Del Monte Fresh Produce N.A. Inc v. U.S.A, Civil Action 08-02161(HHK).

CourtUnited States District Courts. United States District Court (Columbia)
Writing for the CourtHENRY H. KENNEDY, Jr
Citation706 F.Supp.2d 116
PartiesDEL MONTE FRESH PRODUCE N.A., INC., Plaintiff,v.UNITED STATES of America, Defendant.
Decision Date19 April 2010
Docket NumberCivil Action 08-02161(HHK).

706 F.Supp.2d 116

UNITED STATES of America, Defendant.

Civil Action 08-02161(HHK).

United States District Court,
District of Columbia.

April 19, 2010.

706 F.Supp.2d 116
Daniel G. Jarcho, McKenna Long & Aldridge, LLP, Washington, DC, for Plaintiff.

Alexander Daniel Shoaibi, U.S. Attorney's Office, Andrew E. Clark, U.S. Department of Justice, Office of Consumer Litigation, Washington, DC, for Defendant.
HENRY H. KENNEDY, Jr., District Judge.

Del Monte Fresh Produce N.A., Inc. (“Del Monte”) brings this action against the United States of America, alleging that the U.S. Food and Drug Administration (“FDA”) has engaged in an unlawful pattern and practice of delay in sampling and inspecting Del Monte's produce for import to the United States. Del Monte seeks injunctive and declaratory relief pursuant to section 706(1) of the Administrative Procedure Act (“APA”), 5 U.S.C. § 701 et seq., Before the Court is the motion of the United States to dismiss Del Monte's complaint [# 10]. Upon consideration of the motion, the opposition thereto, and the

706 F.Supp.2d 117
record of this case, the Court concludes that the motion should be granted.
A. Statutory and Regulatory Background
1. FDA inspection of imported food

The FDA has authority under the Federal Food, Drug, and Cosmetic Act, 21 U.S.C. § 301 et seq., to sample and inspect, inter alia, food an importer seeks to bring into the United States. 21 U.S.C. § 381(a). If the FDA determines that “it appears from the examination of such samples or otherwise” that the food “has been manufactured, processed, or packed under unsanitary conditions” or is otherwise prohibited from entry under other sections of the U.S.Code, the food “shall be refused admission” to the United States. Id. FDA regulations provide that when the FDA requests “a sample of an article offered for import” for examination, the U.S. Bureau of Customs and Border Protection 1 “shall give to the owner or consignee prompt notice of delivery of, or intention to deliver, such sample.” Food and Drugs, Imports and Exports, 21 C.F.R. § 1.90; see also 21 U.S.C. § 381(a) (requiring such notice to the importer). The owner of the article “shall hold such article and not distribute it until further notice ... of the results of examination of the sample.” 21 C.F.R. § 1.90. It is the FDA's practice to issue a “Notice of Action” alerting an importer of its decision to release a particular shipment for, or to reject it from, import.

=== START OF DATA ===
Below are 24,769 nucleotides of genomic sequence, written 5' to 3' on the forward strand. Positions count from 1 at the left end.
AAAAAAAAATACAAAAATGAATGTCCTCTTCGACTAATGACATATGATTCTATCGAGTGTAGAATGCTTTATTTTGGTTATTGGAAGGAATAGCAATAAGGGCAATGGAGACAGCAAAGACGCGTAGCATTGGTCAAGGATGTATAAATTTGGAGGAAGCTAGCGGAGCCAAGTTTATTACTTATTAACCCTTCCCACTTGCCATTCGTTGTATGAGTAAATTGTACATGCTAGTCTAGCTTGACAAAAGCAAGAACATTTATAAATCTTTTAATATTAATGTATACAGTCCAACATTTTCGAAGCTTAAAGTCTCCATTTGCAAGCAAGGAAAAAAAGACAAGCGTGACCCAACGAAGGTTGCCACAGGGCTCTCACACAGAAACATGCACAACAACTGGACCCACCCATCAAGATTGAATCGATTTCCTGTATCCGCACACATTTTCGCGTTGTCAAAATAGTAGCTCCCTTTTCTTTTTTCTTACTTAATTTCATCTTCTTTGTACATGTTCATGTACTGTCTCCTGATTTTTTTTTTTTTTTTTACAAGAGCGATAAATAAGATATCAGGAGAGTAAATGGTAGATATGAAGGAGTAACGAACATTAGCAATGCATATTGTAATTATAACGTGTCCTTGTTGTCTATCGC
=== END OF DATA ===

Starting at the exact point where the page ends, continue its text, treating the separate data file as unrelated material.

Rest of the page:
2. Suits for agency failure to act

A party may sue under the APA if she is “suffering legal wrong because of agency action, or adversely affected or aggrieved by agency action within the meaning of a relevant statute.” 5 U.S.C. § 702. In the context of this provision and this case, “agency action” means “final agency action” and is defined as “the whole or a part of an agency rule, order, license, sanction, relief, or the equivalent or denial thereof, or failure to act.Id. §§ 704, 551(13) (emphasis added). Pursuant to section 706(1) of the APA, if a party brings a claim arising from an agency's failure to act, a court may grant relief by “compel[ling] agency action unlawfully withheld or unreasonably delayed.” Id. § 706(1).

The Supreme Court has made clear that a claim for relief under section 706(1) is limited to challenges to the omission of (1) “a discrete action” that is (2) “legally required.Norton v. S. Utah Wilderness Alliance (“SUWA”), 542 U.S. 55, 63, 124 S.Ct. 2373, 159 L.Ed.2d 137 (2004) (emphasis in original). The Court has further explained that “[t]he limitation to discrete agency action precludes the kind of broad programmatic attack [the Court] rejected in Lujan v. National Wildlife Federation” (“Lujan”), 497 U.S. 871, 110 S.Ct. 3177, 111 L.Ed.2d 695 (1990), id., in which it held that a party “cannot seek wholesale improvement of [an agency] program by court decree, rather than in the office of the Department or the halls of Congress,” Lujan, 497 U.S. at 891, 110 S.Ct. 3177 (emphasis in original).

706 F.Supp.2d 118
B. Factual Background

Del Monte imports fresh produce into the United States and is therefore subject to the FDA's occasional inspection of samples of the fruits or vegetables it seeks to bring into the country. The basis of this action is Del Monte's allegation that the FDA often allows too much time to pass before completing those inspections, causing Del Monte's produce to become less fresh and therefore to lose value. As examples of this delay, Del Monte describes six instances between early 2008 and early 2009 in which the FDA requested a sample of a shipment of produce-specifically, in each instance, either bananas, cantaloupes, or plantains-and did not issue the resulting Notice of Action to Del Monte until so many days had passed-specifically, between six and eleven-that Del Monte was harmed.

Del Monte asserts in this action that “[s]ince at least 2006, FDA has engaged in, and continues to engage in, a pattern and practice of unreasonably and/or unlawfully delaying sampling, inspection, examination and release of perishable fresh produce imported or offered by Del Monte for import into the United States.” Compl. ¶ 8.2 Del Monte requests that...

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